A: This is an era pushed by capitalism. The issue of being either a slave to or master of capitalism is a difficult one to handle. As a manager in the pursuit of investment, I found myself walking on the same road as the bank investors on Wall Street. Among artistic values, mainstream values, market values and the vicious circle of capital management, how to maintain the energy and vitality of the creativeness of art is what we should stand for. We should avoid treating our professional work as a means to earn our daily bread. Theater art requires our total engagement of soul, spirit and heart. Theater professionals can only succeed if they keep participating, using innovation and inspiring each other. The center is undergoing structural change at the moment, which will inevitably result in increasing exposure to market forces. But in the market economy, our center should implement the strategy of interacting with and complementing the market to achieve balanced development. And it should also be in line with the identity of Shanghai as an international city.

Q: What did you draw from your US tour of Broadway in 2007?

A: I mainly focused on Broadway's management model and noticed that on Broadway, there are only 60 to 70 commercial cultural organizations, but more than 400 nonprofit cultural organizations. Nonprofits include Lincoln Center whose job in the market is to create great ideas, make high-quality plays and nurture a stable audience. Their job is more the development of art appreciation and continuing education. On some level, nonprofit theaters support commercial theaters. In Shanghai, even in China, we have not yet built such a mode. We need to create an atmosphere of cultivating the theater market, a model in which nonprofit models coexist with profit models.

Q: Please describe cross-country and international cooperation with other art groups and troupes.

A: We have carried out a lot of cooperation and exchanges with international performing groups. We invited a stage design group from Denmark for "Das Kapital;" we cooperated with Broadway in making "I Love You" which did well at the box office. Now, we are doing "Re-orientation," involving performing groups from China, India, Britain, Sweden and France. In these international cooperations, we learn how to speak with the world.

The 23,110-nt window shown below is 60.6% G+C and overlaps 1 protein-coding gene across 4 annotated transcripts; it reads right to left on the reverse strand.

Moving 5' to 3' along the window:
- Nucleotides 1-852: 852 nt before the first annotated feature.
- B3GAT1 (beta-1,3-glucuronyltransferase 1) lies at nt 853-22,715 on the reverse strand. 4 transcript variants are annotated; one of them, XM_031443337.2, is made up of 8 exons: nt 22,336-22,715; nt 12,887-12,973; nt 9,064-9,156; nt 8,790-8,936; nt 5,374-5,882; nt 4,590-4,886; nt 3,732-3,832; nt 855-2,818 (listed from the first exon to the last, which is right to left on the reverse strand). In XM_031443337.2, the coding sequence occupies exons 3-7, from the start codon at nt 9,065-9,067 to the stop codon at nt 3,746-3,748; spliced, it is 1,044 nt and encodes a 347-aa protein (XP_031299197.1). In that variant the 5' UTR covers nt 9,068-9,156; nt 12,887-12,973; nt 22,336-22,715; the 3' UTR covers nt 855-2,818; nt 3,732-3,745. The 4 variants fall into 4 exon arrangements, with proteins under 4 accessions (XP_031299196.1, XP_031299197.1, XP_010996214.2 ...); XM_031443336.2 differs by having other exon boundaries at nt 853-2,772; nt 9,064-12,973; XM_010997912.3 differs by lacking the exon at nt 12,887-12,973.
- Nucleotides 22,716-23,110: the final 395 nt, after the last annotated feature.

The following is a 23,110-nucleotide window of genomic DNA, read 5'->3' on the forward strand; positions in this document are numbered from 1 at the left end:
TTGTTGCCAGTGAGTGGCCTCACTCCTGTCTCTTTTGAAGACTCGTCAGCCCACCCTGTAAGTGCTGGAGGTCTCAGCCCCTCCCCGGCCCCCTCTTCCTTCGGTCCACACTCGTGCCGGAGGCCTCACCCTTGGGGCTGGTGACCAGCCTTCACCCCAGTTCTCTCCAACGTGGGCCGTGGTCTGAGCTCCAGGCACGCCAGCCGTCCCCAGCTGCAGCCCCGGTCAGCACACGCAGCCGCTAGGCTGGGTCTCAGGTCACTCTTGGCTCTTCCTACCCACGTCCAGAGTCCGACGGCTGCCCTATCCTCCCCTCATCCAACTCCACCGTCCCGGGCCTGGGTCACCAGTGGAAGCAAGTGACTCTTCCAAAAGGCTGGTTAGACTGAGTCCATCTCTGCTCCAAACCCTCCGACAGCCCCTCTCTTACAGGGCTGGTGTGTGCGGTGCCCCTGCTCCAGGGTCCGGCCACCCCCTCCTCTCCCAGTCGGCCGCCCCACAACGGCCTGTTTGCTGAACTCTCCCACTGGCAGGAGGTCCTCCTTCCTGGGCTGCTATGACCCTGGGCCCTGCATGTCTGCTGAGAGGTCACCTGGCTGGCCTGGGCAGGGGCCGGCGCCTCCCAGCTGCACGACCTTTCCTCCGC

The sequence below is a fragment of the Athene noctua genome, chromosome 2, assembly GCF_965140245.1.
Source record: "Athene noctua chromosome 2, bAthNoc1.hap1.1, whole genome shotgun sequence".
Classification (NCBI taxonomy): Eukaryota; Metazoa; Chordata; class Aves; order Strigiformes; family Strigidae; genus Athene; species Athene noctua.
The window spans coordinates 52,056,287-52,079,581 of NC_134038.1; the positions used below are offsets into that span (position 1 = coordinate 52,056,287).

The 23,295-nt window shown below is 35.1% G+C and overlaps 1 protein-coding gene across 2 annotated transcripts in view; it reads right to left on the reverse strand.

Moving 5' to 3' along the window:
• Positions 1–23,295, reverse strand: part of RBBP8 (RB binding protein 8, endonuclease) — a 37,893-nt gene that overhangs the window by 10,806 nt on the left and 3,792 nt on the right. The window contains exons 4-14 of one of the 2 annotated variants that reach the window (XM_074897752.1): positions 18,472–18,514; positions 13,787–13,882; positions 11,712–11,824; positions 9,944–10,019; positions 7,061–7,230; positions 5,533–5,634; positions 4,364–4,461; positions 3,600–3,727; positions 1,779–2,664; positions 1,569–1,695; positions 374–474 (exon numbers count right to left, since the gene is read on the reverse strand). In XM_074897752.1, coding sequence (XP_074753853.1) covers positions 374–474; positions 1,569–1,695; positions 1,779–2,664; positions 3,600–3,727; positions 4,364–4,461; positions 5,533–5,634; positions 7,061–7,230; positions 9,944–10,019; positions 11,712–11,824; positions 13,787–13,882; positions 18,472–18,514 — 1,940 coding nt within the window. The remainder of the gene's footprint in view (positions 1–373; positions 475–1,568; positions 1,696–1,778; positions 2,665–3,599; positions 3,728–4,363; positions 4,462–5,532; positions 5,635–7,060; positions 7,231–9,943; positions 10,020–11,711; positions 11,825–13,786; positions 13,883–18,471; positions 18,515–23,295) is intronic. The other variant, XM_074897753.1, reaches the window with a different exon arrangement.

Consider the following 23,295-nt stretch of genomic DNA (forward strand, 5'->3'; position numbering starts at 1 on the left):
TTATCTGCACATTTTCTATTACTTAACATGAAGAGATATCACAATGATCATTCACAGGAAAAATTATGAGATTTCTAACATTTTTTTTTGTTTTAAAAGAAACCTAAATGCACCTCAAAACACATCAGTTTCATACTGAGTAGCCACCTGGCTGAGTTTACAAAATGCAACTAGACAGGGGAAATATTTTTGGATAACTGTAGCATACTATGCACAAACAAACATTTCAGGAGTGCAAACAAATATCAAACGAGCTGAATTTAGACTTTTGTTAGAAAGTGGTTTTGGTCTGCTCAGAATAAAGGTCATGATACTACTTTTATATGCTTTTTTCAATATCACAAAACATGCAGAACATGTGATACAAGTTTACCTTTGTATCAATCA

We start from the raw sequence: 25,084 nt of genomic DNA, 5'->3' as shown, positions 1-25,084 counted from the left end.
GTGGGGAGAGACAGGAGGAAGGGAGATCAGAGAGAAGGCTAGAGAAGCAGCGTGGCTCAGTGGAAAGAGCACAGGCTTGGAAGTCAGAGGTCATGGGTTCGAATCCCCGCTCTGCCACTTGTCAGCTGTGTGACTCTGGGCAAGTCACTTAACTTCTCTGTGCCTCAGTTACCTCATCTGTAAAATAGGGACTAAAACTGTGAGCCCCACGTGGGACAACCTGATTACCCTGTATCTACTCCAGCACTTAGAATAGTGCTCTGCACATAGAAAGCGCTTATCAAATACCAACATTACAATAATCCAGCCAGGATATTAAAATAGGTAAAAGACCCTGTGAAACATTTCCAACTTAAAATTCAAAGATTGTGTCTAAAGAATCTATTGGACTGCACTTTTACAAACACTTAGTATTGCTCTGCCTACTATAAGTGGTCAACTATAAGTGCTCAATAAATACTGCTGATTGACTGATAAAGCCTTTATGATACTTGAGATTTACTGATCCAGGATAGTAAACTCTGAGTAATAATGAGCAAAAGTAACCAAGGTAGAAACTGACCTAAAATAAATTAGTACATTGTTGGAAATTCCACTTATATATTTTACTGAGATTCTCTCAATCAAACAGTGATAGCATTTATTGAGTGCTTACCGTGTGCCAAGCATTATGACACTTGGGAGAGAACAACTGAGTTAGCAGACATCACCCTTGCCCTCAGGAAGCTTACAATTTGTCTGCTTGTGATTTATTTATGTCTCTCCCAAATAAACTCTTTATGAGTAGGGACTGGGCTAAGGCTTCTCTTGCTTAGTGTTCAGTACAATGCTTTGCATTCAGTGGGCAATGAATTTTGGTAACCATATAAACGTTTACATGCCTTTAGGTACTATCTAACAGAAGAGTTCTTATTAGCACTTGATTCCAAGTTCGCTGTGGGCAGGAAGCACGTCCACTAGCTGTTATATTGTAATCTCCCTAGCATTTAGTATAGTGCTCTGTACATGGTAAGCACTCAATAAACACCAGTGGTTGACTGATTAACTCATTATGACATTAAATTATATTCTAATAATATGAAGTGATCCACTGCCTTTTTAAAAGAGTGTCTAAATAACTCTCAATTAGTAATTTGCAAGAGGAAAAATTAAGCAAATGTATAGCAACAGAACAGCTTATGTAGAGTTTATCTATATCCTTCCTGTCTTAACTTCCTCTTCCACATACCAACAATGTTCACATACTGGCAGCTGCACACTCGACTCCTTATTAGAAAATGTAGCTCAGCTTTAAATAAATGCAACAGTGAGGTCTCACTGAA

Q: What do you mean by "how to speak with the world?"

A: When we talk about cooperation with foreign artistic companies, there are differences between parties in cultural policies, habits, working styles, cultures, the working state of actors, and the systems. In a word, we should find a way out of these differences, a solution to overcome all the difficulties and maintain due respect for each other despite differences. Coproduction is not the ultimate objective, communication is. For example, we cooperated with Danish artists on China's traditional story "The Legend of White Snake" in 2009. For the international platform we decide to reconstruct the relationship among its characters Xu Xian, Fa Hai and Bai Suzhen. The Danish director saw two love triangles in the story - the monk also loved the beautiful young man Xu Xian and was jealous of White Snake. I think that's due to the cultural differences between Chinese people and Western people. In China, people understand retribution in life, but in Western culture, people are more familiar with the idea that human beings are inherently bad and commit sins. So the foreign group considered jealousy the reason the monk tried everything to break up Xu Xian and White Snake. It's a kind of emotional jealousy that is not considered evil but selfish. This unusual interpretation meant the show was well received by foreign audiences who can fully understand and accept such relations among the characters. This does not mean we are denying ourselves; the point is how to make people understand.